MORGANTOWN, W. Va. — With a Gatorade towel wrapped around his head, Oklahoma wide receiver Kenny Stills looked toward the sky and then dropped his arms to his chest and crossed himself.
Then he and guard Lane Johnson got on one knee and bowed their heads together.
Moments later, Johnson and Adam Shead ran along the sideline as Stills looked across the field as his teammates chest bumped and high-fived in the name of OU's 50-49 victory against West Virginia on Saturday.
The game was as tight as the score indicated. But it was a missed extra point attempt by West Virginia in the third quarter — and a handful of attempts at two-points conversions from both teams — that was ultimately the difference.
Oklahoma quarterback Landry Jones, who finished with 554 yards passing, and WVU's Tavon Austin provided the sparks in this one. Austin finished with more than 550 all-purpose yards. For every tough throw Jones made, Austin had a cut, a high-step and a slip through Oklahoma defenders as the answer.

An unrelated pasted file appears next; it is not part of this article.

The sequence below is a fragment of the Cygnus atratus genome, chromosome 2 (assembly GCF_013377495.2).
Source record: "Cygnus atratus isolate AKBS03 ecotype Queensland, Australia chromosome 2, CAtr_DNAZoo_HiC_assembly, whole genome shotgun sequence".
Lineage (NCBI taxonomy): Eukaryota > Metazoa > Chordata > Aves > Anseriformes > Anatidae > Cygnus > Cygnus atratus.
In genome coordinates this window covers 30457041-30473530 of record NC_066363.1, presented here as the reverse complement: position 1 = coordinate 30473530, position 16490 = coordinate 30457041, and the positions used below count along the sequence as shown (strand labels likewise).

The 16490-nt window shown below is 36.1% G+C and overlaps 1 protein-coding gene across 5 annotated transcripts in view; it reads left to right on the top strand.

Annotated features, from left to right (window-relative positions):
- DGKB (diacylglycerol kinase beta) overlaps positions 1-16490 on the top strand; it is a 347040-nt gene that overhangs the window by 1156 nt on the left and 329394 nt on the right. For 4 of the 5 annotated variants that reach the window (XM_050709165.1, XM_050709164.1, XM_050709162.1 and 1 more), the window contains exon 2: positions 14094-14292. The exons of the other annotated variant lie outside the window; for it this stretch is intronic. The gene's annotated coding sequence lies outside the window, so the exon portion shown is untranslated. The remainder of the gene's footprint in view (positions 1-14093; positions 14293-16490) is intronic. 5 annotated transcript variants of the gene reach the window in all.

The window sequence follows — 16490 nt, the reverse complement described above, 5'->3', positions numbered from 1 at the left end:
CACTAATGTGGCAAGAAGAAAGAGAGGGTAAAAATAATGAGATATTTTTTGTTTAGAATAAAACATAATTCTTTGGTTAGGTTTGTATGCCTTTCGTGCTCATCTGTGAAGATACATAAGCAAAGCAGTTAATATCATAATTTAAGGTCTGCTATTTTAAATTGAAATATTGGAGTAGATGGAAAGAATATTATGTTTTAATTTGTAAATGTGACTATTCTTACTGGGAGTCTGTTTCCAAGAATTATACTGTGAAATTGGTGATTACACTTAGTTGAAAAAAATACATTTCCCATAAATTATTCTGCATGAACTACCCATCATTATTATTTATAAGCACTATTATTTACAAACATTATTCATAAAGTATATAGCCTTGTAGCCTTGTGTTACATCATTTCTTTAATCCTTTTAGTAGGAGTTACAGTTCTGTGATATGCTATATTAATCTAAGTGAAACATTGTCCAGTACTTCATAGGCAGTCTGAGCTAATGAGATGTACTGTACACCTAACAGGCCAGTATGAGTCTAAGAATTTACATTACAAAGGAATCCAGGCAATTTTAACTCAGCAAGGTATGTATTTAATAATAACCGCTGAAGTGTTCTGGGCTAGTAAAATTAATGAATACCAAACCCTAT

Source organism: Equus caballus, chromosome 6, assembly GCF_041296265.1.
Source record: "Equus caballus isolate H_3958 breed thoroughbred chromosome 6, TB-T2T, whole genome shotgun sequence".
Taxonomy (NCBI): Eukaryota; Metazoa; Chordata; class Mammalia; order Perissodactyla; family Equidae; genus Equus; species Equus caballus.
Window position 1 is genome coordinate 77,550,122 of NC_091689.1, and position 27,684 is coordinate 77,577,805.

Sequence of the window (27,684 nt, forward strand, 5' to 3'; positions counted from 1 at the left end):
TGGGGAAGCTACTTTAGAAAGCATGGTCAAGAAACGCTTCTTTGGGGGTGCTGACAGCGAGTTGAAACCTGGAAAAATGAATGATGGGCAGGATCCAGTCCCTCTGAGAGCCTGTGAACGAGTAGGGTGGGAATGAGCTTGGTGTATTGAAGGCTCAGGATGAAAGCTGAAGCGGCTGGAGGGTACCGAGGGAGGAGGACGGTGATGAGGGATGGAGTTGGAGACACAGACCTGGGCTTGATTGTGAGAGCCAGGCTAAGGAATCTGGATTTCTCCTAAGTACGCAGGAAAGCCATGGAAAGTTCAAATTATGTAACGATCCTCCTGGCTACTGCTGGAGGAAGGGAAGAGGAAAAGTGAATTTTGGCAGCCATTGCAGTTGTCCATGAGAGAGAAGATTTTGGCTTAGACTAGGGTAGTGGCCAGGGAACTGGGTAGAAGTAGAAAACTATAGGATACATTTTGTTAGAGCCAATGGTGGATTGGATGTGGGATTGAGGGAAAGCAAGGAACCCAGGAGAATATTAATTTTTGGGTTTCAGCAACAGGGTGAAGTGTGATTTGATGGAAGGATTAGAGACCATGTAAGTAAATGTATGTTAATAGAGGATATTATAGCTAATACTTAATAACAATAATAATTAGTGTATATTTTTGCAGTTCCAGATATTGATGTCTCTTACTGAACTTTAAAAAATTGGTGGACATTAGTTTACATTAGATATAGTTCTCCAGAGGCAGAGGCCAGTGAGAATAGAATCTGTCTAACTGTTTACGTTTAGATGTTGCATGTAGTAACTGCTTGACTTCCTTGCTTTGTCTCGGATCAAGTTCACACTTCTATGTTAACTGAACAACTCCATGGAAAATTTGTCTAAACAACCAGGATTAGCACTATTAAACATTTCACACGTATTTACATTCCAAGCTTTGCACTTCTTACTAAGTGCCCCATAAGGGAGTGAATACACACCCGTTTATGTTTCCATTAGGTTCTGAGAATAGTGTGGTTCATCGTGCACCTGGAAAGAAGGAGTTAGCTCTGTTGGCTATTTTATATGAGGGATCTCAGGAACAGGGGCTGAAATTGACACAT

Jones called it one of the most exciting games he's played in.
OU coach Bob Stoops called it one of the greatest comebacks of his 14-year tenure at Oklahoma.
All running back Brennan Clay could muster as he walked off the field was, ‘Oh my God. Oh my God.'
“Just relief,” Clay said. “When the clock hit double zero and we were on the winning side of that scoreboard — that was all that mattered.”
Clay compared the excitement of this game to the Sooners' game vs. Robert Griffin III and Baylor last season. The difference? OU came out with the win in this one.
For OU though, the second half wasn't real sweet. OU defensive end David King called the defense's performance an “embarrassment.”
In the second half, OU let WVU's Tavon Austin and Stedman Bailey rack up yards, but the fourth quarter proved to be a shootout.
“We didn't want it to be a close game but it happens like that sometimes,” King said. “Offense saved us today. They made plays. We couldn't stop them.”
This week, King watched the Sooners' 2007-08 Fiesta Bowl matchup vs. West Virginia, which OU lost 48-28. Even though he wasn't part of that team, King wanted to make sure it didn't happen again.
As the game clock hit zero, Shead ran with a limp along the sideline and yelled “How do you like me now?” no OU fan had to worry about that 2008 feeling coming back.
The Sooners jumped and hugged as Stills stood on the sideline just smiling from beneath his towel.
“It feels great to come out on top of a game like that,” Stills said. “It hurts when you lose games like that so it feels really good right now.”
As the field began to clear, Stills was one of the last Sooners to walk toward the tunnel beneath the Oklahoma fan section. He walked with a straight face until the crowd began to roar. Then he smiled and raised one finger to the air as he disappeared into the tunnel.